Pubdate: Thu, 15 May 2014
Source: Baltimore Sun (MD)
Copyright: 2014 The Baltimore Sun Company
Author: Paul Armentano
Page: 18


A public policy that regulates and controls marijuana will likely 
make it easier, not harder, for parents and educators to rationally 
and persuasively discuss this subject with young people ("Teens want 
real talk about pot," May12).

After all, many parents who may have experimented with cannabis 
during their youth - or who continue to indulge occasionally - will 
no longer feel the social and legal pressures to lie to their 
children about their own behavior.

Rather, just as many parents presently speak to their children openly 
about their use of alcohol - instructing them that booze may be 
appropriate for adults in moderation but that it remains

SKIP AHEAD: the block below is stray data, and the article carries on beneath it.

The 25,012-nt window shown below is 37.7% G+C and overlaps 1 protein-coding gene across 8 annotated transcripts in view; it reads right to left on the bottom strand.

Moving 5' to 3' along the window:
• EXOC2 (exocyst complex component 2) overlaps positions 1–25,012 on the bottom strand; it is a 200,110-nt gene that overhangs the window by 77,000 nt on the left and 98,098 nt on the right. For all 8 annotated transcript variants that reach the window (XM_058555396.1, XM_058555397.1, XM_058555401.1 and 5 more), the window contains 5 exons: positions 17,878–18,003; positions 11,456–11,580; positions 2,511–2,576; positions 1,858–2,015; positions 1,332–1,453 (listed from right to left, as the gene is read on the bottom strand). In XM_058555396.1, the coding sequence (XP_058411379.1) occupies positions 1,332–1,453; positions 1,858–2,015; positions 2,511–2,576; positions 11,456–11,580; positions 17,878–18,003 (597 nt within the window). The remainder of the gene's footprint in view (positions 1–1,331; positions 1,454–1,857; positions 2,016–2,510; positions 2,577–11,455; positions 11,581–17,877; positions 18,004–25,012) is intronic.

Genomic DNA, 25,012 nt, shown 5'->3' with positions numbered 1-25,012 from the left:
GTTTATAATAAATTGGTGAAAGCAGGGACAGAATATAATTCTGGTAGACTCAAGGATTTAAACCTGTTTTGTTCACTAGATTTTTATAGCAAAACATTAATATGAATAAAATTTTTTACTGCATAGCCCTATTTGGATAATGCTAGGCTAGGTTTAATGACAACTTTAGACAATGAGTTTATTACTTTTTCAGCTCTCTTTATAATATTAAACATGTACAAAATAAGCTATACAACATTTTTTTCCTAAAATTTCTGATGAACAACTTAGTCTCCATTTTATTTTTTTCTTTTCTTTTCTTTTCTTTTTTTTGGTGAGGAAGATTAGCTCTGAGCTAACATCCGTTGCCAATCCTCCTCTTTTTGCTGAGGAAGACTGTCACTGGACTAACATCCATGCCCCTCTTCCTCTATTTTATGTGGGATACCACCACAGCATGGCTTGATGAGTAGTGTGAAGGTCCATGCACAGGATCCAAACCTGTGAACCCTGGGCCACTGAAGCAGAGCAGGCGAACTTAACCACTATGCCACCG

inappropriate for young people - legalization will unburden parents 
so that they can talk objectively and rationally to their kids about marijuana.

Today adolescents' consumption of alcohol and tobacco - two legal 
intoxicants that pose far greater harms than marijuana - is at an 
all-time low. These outcomes were not accomplished by instituting 
criminal prohibition, but rather by legalization, regulation and 
public education.

Criminalizing marijuana is a disproportionate response to what, at 
worst, is a health issue, not a criminal justice issue.

Paul Armentano, Washington, D.C. The writer is deputy director of the 
National Organization for the Reform of Marijuana Laws.
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